How to Help Your Child or Teenage Athlete Through a Loss
Teenagers love playing sports. And parents love that their teenagers can get all of that excess energy out while learning the benefits of hard work and comradery.
But with the thrill of competition comes the hard reality: sometimes you lose. Some teenagers are barely affected by a loss. They are truly happy just running around on the field or court with their friends. They enjoy working hard and appreciate the life lessons learned from sports. Other children and teenagers, however, feel devastated after a loss.
There are a few things you can do if your child or teenager seems to struggle after losing a game:
Don’t assume you know exactly what is bothering your teen. Before you provide any advice, listen to how and what they are feeling so you know how best to address the issue. Every child responds to a loss differently, and sometimes it might not even be the loss itself they are upset about. For all you know, a teammate said something upsetting under their breath that your child is stewing about. Even if they are upset about the game, your son/daughter may be upset that they didn’t play their best or they could be seething about a mistake another player made. Regardless, the first step to helping is to let go of any assumptions, ask and truly listen to your athlete explain what they are feeling.
Some younger athletes may have a hard time processing their feelings. They know they feel bad, but they can’t express exactly what it is that is bothering them. Even high school athletes rarely understand all of the complicated emotions they are feeling. High School can be a confusing time for anyone, but when you add in the complicated emotions that come with high school athletics it’s no wonder they have difficulty even telling you what is wrong.
Consider asking questions like:
• What part of the game was the most and least fun for you?
• Were you satisfied with your efforts?
• What did you think you did well, and what could you work on for the next game?
• What was something important you learned from today’s game?
Don’t Deny Reality
There is no point in telling your teen that it doesn’t matter (when it does to them) or that they did great (if they didn’t). They know the truth and if you’re denying it, they’ll have a hard time believing anything you say in the future.
Instead of denying reality, be open with your child while gently guiding the conversation toward future strategies for positive outcomes. This can help them learn to fully accept themselves. It’s important that we teach children and teenagers that everyone makes mistakes and disappointing things happen. Sports, particularly when their team loses, can be an excellent teacher. You want your son or daughter to learn that they can survive the disappointment of losing and that any mistakes they made don’t define them.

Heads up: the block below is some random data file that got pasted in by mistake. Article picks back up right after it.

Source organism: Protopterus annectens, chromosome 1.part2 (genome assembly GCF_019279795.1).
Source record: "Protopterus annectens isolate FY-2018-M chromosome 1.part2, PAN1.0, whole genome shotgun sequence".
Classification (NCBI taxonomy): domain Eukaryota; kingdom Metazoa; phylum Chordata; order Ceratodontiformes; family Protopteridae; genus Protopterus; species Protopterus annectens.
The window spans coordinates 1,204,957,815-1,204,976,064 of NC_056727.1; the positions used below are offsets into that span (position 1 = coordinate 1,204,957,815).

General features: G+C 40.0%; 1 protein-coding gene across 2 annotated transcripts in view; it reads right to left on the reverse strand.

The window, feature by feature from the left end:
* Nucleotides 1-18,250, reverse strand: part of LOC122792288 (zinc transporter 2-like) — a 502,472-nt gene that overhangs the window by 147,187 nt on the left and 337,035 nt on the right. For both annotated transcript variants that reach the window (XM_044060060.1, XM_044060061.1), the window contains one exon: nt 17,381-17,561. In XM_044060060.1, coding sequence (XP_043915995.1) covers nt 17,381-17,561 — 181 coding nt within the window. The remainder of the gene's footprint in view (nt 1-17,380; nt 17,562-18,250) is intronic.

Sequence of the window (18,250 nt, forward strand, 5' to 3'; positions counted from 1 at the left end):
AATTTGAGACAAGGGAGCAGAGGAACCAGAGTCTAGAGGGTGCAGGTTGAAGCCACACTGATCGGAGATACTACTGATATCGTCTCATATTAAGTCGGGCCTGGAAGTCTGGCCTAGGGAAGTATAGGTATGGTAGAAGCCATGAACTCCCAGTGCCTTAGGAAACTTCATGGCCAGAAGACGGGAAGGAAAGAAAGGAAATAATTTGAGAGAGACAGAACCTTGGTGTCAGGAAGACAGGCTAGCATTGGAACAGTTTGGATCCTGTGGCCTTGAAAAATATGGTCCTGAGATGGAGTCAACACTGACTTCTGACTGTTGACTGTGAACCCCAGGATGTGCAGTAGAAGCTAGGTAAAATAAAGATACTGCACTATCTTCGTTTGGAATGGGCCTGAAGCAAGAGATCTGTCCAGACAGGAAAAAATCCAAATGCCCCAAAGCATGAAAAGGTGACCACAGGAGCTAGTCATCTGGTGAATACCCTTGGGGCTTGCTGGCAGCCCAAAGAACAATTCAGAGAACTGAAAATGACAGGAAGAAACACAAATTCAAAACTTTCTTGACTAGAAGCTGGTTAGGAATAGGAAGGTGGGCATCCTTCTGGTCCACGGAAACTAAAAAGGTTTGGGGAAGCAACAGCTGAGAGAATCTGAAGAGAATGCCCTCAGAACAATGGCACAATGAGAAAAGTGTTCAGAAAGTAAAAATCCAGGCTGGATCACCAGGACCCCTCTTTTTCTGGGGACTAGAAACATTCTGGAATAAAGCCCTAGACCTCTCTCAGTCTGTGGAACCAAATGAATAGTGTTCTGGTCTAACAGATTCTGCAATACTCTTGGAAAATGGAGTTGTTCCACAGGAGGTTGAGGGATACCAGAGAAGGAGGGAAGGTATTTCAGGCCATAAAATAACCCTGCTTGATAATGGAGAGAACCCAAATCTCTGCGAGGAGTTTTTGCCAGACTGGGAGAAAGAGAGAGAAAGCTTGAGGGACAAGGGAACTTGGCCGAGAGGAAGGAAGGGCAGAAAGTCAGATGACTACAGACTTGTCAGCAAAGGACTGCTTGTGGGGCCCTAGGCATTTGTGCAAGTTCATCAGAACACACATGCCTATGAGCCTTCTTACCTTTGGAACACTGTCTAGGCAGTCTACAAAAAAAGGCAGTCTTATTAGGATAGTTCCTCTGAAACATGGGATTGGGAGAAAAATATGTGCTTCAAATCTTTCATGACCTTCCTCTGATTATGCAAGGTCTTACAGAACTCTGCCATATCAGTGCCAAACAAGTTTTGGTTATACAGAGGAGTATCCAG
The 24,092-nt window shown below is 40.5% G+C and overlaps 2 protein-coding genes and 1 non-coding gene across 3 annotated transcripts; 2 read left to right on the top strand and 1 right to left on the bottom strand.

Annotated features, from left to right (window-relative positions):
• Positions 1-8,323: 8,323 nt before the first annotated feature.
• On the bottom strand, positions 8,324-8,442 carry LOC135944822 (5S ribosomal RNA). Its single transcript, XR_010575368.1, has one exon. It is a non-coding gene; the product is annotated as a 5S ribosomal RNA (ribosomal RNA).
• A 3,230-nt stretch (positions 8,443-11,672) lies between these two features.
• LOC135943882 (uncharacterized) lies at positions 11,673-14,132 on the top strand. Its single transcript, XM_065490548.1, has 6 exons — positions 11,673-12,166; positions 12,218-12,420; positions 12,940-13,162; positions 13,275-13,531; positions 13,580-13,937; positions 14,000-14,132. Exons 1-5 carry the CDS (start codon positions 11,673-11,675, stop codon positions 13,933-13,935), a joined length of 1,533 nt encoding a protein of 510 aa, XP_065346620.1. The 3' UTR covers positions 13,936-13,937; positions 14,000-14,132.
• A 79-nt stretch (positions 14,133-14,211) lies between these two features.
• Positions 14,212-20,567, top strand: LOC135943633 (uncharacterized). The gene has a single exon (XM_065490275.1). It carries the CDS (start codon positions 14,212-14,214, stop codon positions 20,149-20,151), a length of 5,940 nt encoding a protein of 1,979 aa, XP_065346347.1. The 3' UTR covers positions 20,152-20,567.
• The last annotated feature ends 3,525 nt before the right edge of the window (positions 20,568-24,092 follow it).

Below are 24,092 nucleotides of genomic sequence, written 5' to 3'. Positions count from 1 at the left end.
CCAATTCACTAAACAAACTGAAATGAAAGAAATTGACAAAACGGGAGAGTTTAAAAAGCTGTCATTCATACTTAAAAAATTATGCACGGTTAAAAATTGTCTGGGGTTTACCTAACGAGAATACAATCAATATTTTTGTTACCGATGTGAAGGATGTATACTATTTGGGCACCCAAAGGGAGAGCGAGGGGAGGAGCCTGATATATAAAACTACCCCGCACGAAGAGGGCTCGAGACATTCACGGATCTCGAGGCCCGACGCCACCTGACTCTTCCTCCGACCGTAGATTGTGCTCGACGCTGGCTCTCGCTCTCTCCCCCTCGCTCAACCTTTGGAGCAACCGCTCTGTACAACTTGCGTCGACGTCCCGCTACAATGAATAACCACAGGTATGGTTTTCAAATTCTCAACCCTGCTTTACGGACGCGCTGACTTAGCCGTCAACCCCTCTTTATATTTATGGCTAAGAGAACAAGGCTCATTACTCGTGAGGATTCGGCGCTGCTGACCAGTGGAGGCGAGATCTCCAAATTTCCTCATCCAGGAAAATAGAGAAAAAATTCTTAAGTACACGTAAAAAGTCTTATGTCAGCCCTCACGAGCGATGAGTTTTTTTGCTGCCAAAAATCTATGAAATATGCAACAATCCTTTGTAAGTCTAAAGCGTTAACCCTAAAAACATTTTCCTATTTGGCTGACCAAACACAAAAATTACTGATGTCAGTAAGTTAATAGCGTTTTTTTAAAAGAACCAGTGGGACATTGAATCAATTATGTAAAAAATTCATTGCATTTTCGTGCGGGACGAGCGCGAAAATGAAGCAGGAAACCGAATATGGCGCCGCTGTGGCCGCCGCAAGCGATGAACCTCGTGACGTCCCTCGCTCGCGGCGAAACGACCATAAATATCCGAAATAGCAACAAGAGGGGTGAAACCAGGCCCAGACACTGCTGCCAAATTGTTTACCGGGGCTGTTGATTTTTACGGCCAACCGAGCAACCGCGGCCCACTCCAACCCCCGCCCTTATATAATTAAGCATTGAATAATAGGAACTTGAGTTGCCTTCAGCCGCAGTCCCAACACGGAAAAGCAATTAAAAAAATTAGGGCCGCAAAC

Don’t Try to Protect Your Child
Many parents try to shield their child from feeling negative emotions. We don’t like feeling embarrassment, disappointment or frustration and it hurts to think of your child feeling that way. While you may think you are protecting your athlete, the fact is, disappointment and loss is a part of life. Losing a game is actually a pretty good life lesson.
Disappointment and sadness feel bad, but you don’t want to teach your son or daughter to avoid bad feelings. These feelings play a key role in your child’s emotional, intellectual and social development. It is important for your teen to learn to deal with negative emotions and setbacks now so they don’t derail them as adults. Learning to face, accept and cope with negative emotions is key to a person’s mental health.
Avoid your instinct to “protect” your student athlete from disappointment. Instead, guide them through their emotions and help them learn to cope.
Counseling for Teenage Athletes
If your child or teenager has a particularly hard time dealing with loss and disappointment and you would like to have them talk to someone, please be in touch. Our intake coordinator or clinical director would be happy to discuss treatment options. At Aspire Counseling, we provide counseling services to young athletes in the Columbia, MO area. We understand the challenges that come with balancing the demands of high school sports, academics, friendships, relationships with parents and mental health. We work with high school athletes who feel depression, anxious, have thought about suicide or are feeling devastated by a major athletic injury. We also help student athletes who just want to learn mindfulness to focus and improve their athletic performance, learn to better balance school and athletics, or young adults who seem to be constantly fighting with their parents.
We can help your teenager maintain optimal mental health and our therapists will work with your child’s academic and athletic schedule to help your family find balance. Call 573-328-2288 to get your child or teenager set up with a skilled, caring mental health therapist!